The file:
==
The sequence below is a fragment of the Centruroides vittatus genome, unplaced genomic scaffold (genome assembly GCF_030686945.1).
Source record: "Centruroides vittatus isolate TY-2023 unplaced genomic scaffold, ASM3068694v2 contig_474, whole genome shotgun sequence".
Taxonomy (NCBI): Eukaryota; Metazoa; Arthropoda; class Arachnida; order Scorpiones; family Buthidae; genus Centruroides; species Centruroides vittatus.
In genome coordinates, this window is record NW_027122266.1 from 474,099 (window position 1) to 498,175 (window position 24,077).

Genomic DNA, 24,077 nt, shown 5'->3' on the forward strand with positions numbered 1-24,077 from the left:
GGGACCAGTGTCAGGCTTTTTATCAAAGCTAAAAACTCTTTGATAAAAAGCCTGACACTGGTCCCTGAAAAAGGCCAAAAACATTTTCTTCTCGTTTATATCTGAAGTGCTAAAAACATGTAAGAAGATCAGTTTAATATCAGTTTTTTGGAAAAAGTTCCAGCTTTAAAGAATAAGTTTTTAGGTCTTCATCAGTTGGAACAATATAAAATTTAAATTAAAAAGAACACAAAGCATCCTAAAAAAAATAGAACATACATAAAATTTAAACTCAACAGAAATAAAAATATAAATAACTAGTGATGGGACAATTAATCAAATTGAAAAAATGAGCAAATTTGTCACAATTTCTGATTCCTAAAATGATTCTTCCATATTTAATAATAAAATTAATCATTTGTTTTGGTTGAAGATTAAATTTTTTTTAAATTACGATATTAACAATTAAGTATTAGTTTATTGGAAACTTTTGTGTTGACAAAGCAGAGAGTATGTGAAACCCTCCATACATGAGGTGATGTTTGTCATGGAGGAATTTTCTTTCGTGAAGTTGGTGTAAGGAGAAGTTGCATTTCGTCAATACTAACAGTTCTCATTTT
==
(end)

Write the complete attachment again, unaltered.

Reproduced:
The sequence below is a fragment of the Centruroides vittatus genome, unplaced genomic scaffold (genome assembly GCF_030686945.1).
Source record: "Centruroides vittatus isolate TY-2023 unplaced genomic scaffold, ASM3068694v2 contig_474, whole genome shotgun sequence".
Taxonomy (NCBI): Eukaryota; Metazoa; Arthropoda; class Arachnida; order Scorpiones; family Buthidae; genus Centruroides; species Centruroides vittatus.
In genome coordinates, this window is record NW_027122266.1 from 474,099 (window position 1) to 498,175 (window position 24,077).

Genomic DNA, 24,077 nt, shown 5'->3' on the forward strand with positions numbered 1-24,077 from the left:
GGGACCAGTGTCAGGCTTTTTATCAAAGCTAAAAACTCTTTGATAAAAAGCCTGACACTGGTCCCTGAAAAAGGCCAAAAACATTTTCTTCTCGTTTATATCTGAAGTGCTAAAAACATGTAAGAAGATCAGTTTAATATCAGTTTTTTGGAAAAAGTTCCAGCTTTAAAGAATAAGTTTTTAGGTCTTCATCAGTTGGAACAATATAAAATTTAAATTAAAAAGAACACAAAGCATCCTAAAAAAAATAGAACATACATAAAATTTAAACTCAACAGAAATAAAAATATAAATAACTAGTGATGGGACAATTAATCAAATTGAAAAAATGAGCAAATTTGTCACAATTTCTGATTCCTAAAATGATTCTTCCATATTTAATAATAAAATTAATCATTTGTTTTGGTTGAAGATTAAATTTTTTTTAAATTACGATATTAACAATTAAGTATTAGTTTATTGGAAACTTTTGTGTTGACAAAGCAGAGAGTATGTGAAACCCTCCATACATGAGGTGATGTTTGTCATGGAGGAATTTTCTTTCGTGAAGTTGGTGTAAGGAGAAGTTGCATTTCGTCAATACTAACAGTTCTCATTTT